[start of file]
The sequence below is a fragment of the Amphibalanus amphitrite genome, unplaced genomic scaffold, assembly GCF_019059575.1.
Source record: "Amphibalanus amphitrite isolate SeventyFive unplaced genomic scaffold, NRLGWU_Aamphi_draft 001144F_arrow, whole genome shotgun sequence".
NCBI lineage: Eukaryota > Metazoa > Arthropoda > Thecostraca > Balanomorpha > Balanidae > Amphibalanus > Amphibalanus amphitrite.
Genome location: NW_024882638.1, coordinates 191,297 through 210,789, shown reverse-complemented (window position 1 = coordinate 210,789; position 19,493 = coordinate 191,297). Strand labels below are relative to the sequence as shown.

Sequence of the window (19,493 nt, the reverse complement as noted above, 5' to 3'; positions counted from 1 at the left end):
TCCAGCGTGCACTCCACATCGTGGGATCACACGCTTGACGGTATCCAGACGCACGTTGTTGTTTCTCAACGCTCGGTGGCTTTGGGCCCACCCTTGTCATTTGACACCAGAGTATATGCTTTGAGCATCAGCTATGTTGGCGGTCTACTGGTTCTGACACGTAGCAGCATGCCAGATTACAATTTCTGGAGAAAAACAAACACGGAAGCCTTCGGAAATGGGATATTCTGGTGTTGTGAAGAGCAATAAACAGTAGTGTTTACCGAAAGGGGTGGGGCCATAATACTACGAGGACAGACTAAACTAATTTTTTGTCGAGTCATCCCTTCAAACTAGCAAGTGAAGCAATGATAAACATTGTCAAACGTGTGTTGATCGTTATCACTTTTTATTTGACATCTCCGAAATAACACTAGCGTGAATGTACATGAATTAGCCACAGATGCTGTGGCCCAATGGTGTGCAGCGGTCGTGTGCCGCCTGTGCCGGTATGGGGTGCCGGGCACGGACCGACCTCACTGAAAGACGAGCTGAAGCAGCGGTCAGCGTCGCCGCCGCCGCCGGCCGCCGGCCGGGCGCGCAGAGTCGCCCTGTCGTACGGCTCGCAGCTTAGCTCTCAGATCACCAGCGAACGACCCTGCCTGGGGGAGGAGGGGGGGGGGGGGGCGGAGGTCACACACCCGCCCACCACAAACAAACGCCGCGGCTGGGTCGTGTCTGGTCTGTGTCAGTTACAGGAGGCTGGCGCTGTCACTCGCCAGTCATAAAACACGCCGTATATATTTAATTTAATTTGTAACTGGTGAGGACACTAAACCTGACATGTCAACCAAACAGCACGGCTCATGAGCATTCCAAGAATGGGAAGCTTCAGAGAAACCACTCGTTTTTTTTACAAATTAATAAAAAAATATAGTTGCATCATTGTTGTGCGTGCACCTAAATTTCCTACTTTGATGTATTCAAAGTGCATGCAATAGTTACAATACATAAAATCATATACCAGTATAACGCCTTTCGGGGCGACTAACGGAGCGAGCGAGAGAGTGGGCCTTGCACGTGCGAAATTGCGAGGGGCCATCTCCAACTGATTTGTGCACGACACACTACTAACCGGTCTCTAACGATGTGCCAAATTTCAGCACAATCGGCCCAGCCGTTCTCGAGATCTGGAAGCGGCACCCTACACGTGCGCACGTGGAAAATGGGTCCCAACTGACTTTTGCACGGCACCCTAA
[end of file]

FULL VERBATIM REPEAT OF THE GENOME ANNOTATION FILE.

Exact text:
The sequence below is a fragment of the Amphibalanus amphitrite genome, unplaced genomic scaffold, assembly GCF_019059575.1.
Source record: "Amphibalanus amphitrite isolate SeventyFive unplaced genomic scaffold, NRLGWU_Aamphi_draft 001144F_arrow, whole genome shotgun sequence".
NCBI lineage: Eukaryota > Metazoa > Arthropoda > Thecostraca > Balanomorpha > Balanidae > Amphibalanus > Amphibalanus amphitrite.
Genome location: NW_024882638.1, coordinates 191,297 through 210,789, shown reverse-complemented (window position 1 = coordinate 210,789; position 19,493 = coordinate 191,297). Strand labels below are relative to the sequence as shown.

Sequence of the window (19,493 nt, the reverse complement as noted above, 5' to 3'; positions counted from 1 at the left end):
TCCAGCGTGCACTCCACATCGTGGGATCACACGCTTGACGGTATCCAGACGCACGTTGTTGTTTCTCAACGCTCGGTGGCTTTGGGCCCACCCTTGTCATTTGACACCAGAGTATATGCTTTGAGCATCAGCTATGTTGGCGGTCTACTGGTTCTGACACGTAGCAGCATGCCAGATTACAATTTCTGGAGAAAAACAAACACGGAAGCCTTCGGAAATGGGATATTCTGGTGTTGTGAAGAGCAATAAACAGTAGTGTTTACCGAAAGGGGTGGGGCCATAATACTACGAGGACAGACTAAACTAATTTTTTGTCGAGTCATCCCTTCAAACTAGCAAGTGAAGCAATGATAAACATTGTCAAACGTGTGTTGATCGTTATCACTTTTTATTTGACATCTCCGAAATAACACTAGCGTGAATGTACATGAATTAGCCACAGATGCTGTGGCCCAATGGTGTGCAGCGGTCGTGTGCCGCCTGTGCCGGTATGGGGTGCCGGGCACGGACCGACCTCACTGAAAGACGAGCTGAAGCAGCGGTCAGCGTCGCCGCCGCCGCCGGCCGCCGGCCGGGCGCGCAGAGTCGCCCTGTCGTACGGCTCGCAGCTTAGCTCTCAGATCACCAGCGAACGACCCTGCCTGGGGGAGGAGGGGGGGGGGGGGGCGGAGGTCACACACCCGCCCACCACAAACAAACGCCGCGGCTGGGTCGTGTCTGGTCTGTGTCAGTTACAGGAGGCTGGCGCTGTCACTCGCCAGTCATAAAACACGCCGTATATATTTAATTTAATTTGTAACTGGTGAGGACACTAAACCTGACATGTCAACCAAACAGCACGGCTCATGAGCATTCCAAGAATGGGAAGCTTCAGAGAAACCACTCGTTTTTTTTACAAATTAATAAAAAAATATAGTTGCATCATTGTTGTGCGTGCACCTAAATTTCCTACTTTGATGTATTCAAAGTGCATGCAATAGTTACAATACATAAAATCATATACCAGTATAACGCCTTTCGGGGCGACTAACGGAGCGAGCGAGAGAGTGGGCCTTGCACGTGCGAAATTGCGAGGGGCCATCTCCAACTGATTTGTGCACGACACACTACTAACCGGTCTCTAACGATGTGCCAAATTTCAGCACAATCGGCCCAGCCGTTCTCGAGATCTGGAAGCGGCACCCTACACGTGCGCACGTGGAAAATGGGTCCCAACTGACTTTTGCACGGCACCCTAA